Article Title



Stephanie A. Sontag1, Justin X. Nicoll2, Andrew C. Fry1, Eric M. Mosier3;1University of Kansas, Lawrence, KS; 2California State University, Northridge, CA; 3Northwest Missouri State University, Maryville, MO.

PURPOSE: The purpose of this study was to examine the acute androgen receptor (AR) and glucocorticoid receptor (GR) response to a moderate intensity resistance exercise bout in resistance trained(RT)and untrained men(UT). METHODS:RT men (n = 10; X± SD, age = 21.3 ± 1.7 yrs, height = 175.8 ± 6.8 cm, body mass = 84.5 ± 13.5 kg, back squat 1RM = 154.3 ± 19.3 kg, training history = 5.4 ± 2.0 yrs) and UT men(n = 9; X± SD, age = 20.8 ± 3.1 yrs , height = 178.7 ± 8.9 cm, body mass = 81.0 ± 14.0 kg, squat 1RM = 108.1 ± 13.7 kg, training history = 0.7 ± 1.7 yrs) volunteered for this study. Prior to the RE bout, subjects were strength tested for back squat(BS) and leg extension(LE). Subjects returned 4-7 days later between 10am-2pm, and completed a RE bout consisting of 6 sets of 10 repetitions of BS at 75% 1RM, immediately followed by 4 sets of 10 repetitions of LE at 75% 1RM with 1.5 min rest between all sets. Muscle samples were collected from the vastus lateralis prior to exercise (PRE) and 10 min(10P), 30 min(30P), 60 min(60P),and 180 min(180P)post exercise. Total AR and GR expression was determined via western blotting. Recept or data were not normally distributed, thus all receptor data were analyzed using Mann-Whitney U test, Friedman test, and Wilcoxon signed-rank test. RESULTS: For total AR expression, there were no differences between time points within the RT group (p>.05); however, there were differences between time points within the UT group (p= .016). In the UT group, total AR expression significantly decreased at 30P (-19%∆, z= -2.192, p= .027) and 60P (-11%∆,z= -2.192, p= .027)post exercise, but returned to baseline values by 180P (z= -.178, p> .05). For Total GR content, there were no differences between time points within the RT or UT groups (p> .05). Total GR content was significantly greater in the RT group compared to the UT group at 10P (Mann-Whitney U= 19, z= -2.123, p= .035). CONCLUSION: While no changes were observed for AR expression in the RT group, the UT subjects experienced a significant decrease in AR expression at 30P and 60P suggesting acute AR responses vary depending on training status. No differences were seen across time for the GR in either group; however, RT and UT subjects were different from each other at 10P. It is unclear if these responses are related to the acute hormonal response; therefore, future research will address this.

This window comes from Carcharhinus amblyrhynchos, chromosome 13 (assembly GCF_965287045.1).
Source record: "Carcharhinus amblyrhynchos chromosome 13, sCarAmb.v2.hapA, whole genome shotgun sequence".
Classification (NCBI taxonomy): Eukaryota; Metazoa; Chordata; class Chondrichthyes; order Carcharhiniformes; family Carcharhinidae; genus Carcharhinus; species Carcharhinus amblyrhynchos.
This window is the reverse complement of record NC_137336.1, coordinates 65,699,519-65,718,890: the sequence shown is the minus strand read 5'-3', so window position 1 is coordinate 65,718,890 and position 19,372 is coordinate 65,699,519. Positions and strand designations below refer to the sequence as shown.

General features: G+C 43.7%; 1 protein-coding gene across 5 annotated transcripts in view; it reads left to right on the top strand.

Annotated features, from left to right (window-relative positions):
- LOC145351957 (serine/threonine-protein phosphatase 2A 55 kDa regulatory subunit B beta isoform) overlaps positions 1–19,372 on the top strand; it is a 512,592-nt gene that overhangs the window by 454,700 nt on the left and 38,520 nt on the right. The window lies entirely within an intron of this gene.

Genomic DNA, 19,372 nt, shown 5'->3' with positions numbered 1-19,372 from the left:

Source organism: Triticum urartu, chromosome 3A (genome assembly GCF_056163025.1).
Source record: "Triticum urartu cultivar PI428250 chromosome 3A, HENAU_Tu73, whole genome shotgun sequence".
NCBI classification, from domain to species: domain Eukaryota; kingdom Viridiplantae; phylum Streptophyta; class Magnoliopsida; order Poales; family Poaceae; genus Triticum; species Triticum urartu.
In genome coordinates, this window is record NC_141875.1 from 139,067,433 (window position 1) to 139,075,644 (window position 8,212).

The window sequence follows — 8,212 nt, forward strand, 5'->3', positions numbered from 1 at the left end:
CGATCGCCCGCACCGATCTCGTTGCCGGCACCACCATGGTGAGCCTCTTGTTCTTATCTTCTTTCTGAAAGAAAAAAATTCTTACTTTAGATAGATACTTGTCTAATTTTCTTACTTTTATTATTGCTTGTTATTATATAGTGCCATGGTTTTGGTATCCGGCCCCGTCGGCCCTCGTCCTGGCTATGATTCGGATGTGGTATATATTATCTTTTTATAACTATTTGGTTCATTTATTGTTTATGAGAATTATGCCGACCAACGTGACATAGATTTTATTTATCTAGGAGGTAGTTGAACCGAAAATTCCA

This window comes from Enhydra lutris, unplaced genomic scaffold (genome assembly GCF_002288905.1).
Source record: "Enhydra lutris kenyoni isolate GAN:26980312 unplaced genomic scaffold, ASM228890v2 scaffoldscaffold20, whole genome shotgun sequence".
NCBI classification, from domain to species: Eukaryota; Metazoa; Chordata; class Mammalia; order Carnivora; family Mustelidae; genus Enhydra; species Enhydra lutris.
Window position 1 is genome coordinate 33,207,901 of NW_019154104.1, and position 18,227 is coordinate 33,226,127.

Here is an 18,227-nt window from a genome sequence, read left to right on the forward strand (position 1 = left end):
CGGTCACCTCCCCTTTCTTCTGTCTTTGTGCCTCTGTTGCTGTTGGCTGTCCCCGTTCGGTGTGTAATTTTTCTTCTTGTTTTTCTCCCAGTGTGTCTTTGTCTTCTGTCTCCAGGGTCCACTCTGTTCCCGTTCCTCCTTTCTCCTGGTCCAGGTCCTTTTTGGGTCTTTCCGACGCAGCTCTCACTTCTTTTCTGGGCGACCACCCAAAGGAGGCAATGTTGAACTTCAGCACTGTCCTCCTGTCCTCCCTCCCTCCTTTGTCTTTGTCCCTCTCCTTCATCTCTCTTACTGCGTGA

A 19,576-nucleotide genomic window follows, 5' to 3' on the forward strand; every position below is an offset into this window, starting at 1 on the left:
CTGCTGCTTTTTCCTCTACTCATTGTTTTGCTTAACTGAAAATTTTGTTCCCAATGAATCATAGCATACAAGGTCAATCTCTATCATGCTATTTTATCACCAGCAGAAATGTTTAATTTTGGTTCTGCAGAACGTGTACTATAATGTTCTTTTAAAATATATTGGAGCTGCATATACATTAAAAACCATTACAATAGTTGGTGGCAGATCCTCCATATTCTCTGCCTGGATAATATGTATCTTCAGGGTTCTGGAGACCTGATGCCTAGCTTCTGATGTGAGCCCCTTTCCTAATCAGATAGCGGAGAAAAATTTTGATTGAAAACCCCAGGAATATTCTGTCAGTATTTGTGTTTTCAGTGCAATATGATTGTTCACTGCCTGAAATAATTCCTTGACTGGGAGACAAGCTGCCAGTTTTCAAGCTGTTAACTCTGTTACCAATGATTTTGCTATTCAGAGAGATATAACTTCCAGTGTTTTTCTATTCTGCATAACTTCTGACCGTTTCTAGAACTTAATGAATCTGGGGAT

ACKNOWLEDGEMENTS: This study was funded by the NSCA Foundation and the KU General Research Fund.

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